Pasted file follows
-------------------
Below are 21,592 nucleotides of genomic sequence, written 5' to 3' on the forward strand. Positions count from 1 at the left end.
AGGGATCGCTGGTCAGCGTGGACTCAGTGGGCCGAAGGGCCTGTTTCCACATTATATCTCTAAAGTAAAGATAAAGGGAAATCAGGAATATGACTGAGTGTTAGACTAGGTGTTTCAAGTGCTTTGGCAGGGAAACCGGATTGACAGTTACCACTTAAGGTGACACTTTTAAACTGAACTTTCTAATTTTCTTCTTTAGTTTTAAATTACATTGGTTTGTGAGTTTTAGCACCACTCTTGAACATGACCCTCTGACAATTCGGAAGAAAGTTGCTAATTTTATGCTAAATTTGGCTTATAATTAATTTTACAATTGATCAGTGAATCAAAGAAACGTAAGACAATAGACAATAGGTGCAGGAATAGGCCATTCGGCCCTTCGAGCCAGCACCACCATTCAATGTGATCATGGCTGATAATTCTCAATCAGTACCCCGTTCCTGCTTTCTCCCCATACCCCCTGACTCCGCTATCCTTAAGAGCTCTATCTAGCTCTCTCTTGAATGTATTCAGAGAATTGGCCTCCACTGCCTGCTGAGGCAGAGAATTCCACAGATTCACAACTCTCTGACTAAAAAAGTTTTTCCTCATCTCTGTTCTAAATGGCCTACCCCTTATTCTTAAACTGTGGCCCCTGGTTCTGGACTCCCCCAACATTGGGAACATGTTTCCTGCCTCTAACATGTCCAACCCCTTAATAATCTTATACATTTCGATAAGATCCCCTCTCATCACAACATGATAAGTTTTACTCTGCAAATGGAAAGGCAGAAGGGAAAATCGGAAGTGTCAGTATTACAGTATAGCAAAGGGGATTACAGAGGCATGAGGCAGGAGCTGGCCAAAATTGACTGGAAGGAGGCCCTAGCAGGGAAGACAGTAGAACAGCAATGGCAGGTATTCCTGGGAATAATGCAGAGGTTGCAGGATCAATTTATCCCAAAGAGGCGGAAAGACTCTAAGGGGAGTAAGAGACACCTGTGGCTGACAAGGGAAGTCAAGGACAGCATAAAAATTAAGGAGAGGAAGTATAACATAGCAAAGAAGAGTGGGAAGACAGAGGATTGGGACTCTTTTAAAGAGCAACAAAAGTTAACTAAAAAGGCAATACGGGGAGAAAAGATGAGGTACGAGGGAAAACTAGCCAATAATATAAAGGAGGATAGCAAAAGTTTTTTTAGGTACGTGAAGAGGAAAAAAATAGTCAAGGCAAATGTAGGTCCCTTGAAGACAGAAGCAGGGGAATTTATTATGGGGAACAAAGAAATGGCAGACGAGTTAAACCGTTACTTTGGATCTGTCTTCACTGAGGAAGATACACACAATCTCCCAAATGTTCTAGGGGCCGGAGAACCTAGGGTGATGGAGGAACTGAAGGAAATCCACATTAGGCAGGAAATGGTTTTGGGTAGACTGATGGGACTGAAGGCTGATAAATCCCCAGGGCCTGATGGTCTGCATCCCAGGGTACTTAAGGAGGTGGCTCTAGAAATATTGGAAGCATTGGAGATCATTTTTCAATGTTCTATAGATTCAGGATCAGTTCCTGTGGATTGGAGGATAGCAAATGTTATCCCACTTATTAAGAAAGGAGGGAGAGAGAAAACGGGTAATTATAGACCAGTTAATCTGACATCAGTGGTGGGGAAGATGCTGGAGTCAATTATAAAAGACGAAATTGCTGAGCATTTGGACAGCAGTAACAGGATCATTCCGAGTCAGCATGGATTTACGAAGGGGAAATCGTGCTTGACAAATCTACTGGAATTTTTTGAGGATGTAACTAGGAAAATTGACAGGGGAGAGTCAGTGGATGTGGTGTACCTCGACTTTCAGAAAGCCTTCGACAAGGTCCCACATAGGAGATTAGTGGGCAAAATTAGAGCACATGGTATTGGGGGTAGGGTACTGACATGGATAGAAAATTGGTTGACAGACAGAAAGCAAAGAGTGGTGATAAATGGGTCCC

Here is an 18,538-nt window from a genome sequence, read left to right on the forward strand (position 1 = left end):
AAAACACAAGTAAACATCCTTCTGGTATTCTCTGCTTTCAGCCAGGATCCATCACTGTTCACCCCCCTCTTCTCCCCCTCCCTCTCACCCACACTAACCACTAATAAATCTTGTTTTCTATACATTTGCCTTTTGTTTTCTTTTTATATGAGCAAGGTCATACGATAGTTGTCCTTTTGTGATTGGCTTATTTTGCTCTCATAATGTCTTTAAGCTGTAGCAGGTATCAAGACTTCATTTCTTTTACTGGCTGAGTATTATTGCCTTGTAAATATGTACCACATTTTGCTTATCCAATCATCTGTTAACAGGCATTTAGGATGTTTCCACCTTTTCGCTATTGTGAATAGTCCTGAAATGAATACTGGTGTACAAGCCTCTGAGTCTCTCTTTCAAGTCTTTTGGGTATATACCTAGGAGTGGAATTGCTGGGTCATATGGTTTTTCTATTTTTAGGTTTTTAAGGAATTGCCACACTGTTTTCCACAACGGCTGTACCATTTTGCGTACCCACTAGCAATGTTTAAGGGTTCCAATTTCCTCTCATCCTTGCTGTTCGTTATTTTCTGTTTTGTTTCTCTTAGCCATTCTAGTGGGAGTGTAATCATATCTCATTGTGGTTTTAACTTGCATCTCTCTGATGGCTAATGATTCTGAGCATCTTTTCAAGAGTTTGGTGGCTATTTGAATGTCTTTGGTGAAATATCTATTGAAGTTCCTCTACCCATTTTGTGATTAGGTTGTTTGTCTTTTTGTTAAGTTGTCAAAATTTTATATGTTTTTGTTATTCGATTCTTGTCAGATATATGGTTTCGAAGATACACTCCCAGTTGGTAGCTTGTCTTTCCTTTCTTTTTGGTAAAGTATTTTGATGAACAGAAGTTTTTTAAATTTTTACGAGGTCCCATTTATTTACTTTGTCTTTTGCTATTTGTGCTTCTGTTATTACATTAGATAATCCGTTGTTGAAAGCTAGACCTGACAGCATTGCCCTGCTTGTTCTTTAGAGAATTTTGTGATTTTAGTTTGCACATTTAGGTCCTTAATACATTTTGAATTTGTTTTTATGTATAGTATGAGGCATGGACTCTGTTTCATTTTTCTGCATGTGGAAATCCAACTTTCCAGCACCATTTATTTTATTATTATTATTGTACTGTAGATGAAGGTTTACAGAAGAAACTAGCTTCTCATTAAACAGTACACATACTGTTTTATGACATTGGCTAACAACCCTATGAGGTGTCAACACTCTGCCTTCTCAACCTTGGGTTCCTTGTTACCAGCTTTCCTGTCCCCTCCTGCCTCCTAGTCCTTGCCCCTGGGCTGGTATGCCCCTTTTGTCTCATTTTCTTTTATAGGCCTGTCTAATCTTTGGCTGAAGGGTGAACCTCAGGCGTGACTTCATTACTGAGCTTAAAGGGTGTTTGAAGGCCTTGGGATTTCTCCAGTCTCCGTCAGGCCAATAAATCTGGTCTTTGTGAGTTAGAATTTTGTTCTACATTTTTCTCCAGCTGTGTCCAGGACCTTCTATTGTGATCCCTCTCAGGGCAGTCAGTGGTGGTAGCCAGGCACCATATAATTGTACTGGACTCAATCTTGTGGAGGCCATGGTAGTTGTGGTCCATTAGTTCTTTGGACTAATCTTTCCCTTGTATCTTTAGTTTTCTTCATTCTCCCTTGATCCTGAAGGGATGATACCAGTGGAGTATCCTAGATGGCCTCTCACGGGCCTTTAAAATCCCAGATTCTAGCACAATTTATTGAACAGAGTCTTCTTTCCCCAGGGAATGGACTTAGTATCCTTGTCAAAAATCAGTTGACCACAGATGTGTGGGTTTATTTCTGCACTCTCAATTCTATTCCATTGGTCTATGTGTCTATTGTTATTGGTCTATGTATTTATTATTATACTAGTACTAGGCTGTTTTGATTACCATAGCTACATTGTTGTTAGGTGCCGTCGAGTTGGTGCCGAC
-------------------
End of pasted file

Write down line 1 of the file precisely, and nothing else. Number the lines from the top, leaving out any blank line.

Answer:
Below are 21,592 nucleotides of genomic sequence, written 5' to 3' on the forward strand. Positions count from 1 at the left end.